Peridot suffers from the old “Semi-precious” stigma that far too many retailers & designers mass marketed (and some still do to my disappointment), and inexperienced sales people still use this term. Sadly it somehow cheapens the gemstones they are referring to. All gems are precious. Though in truth some might have a larger pocket value simply due to it being a “Precious gemstone” like a diamond or ruby for example. I submit to you this… a poor quality diamond, will never be as pretty as the best of the best in a peridot, yet most people will never get a chance to see the best of the best in peridot…but they will be inundated with showcases upon showcases of low quality/commercial grade diamonds (and they will consume, consume, consume). Leaving Peridot in its fine qualities trapped in someone’s vault as an item to horde and covet…and the unaware masses turning their noses at the sight of inferior stones which they believe to be all that  there is to be had. Just remember you only get what you demand.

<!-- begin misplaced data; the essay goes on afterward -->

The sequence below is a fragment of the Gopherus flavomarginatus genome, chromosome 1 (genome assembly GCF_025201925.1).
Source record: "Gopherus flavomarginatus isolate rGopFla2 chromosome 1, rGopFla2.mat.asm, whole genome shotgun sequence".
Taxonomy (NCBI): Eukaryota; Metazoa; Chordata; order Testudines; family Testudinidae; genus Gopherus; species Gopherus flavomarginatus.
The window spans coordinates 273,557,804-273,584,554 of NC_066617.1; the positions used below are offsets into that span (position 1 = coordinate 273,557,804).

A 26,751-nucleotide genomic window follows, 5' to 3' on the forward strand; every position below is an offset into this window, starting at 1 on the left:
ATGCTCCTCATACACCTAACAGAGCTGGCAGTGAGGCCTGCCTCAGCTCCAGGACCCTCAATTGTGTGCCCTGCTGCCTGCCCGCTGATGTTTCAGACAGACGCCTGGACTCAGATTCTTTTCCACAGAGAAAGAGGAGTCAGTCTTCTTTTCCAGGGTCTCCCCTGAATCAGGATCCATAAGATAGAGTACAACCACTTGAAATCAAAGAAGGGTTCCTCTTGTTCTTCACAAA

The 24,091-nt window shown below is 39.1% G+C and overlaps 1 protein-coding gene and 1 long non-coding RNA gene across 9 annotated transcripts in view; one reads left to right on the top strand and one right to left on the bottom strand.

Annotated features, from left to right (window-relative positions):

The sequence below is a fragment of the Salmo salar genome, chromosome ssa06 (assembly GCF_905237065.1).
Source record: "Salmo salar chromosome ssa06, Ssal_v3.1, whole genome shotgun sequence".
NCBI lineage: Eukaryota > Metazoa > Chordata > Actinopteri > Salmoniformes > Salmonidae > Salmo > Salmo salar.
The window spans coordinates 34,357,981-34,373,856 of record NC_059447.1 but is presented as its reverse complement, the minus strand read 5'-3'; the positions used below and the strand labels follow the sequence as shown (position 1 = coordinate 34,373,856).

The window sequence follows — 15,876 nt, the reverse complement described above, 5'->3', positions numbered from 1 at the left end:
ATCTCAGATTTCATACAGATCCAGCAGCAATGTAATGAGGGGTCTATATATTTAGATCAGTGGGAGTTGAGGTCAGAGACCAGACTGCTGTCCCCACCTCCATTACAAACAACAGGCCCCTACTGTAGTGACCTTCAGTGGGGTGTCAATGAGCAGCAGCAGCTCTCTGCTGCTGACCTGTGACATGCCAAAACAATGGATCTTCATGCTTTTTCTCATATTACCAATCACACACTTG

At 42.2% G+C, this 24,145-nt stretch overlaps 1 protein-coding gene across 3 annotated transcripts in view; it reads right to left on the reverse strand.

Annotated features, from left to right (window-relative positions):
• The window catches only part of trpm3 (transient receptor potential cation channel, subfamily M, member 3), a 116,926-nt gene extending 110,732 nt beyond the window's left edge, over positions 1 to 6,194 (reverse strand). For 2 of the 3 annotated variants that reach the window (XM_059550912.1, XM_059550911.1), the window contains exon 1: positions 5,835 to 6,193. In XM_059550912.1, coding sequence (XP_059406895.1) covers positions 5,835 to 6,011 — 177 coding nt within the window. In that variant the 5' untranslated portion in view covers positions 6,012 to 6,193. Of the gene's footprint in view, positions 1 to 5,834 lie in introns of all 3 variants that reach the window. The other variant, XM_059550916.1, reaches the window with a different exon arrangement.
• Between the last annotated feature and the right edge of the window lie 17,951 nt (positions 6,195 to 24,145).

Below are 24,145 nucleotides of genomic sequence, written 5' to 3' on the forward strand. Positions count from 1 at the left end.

Peridot also suffers from a color trap…lower grades and lighter colors are mass marketed as birthstone jewelry and multicolor jewelry, mixed in with Garnets, Amethyst and Blue Topaz, where it simply blends in, and not many people want to wear a rainbow everyday (those that do, more power to you). Higher grades and outstanding colors in Peridot are very much sought out by connoisseurs and people with deep pockets, so the general public rarely gets to see what the peridot is capable of bringing to the table in terms of best in class.  The myth and legend of Cleopatra’s “Emeralds” should be used more often to romance the best a Peridot can offer, if the association with coveted gems like Emeralds can give Peridot some lift, they why not? It is after all believed that the Peridots found on Egypt’s Zeberget island were some of the Famous emeralds owned by Cleopatra. I am taking some liberties here because in Antiquity and before advancements in gemology gemstones were grouped together by color (ex: Green stones were thought to be emeralds, Red stones Ruby etc…) Truly spectacular peridot has the tones and hues of fine emeralds, yet there is that little hint of Olivine that makes Peridot its very own shade of green….after all a green by any other name is not “Envy nor Emerald”.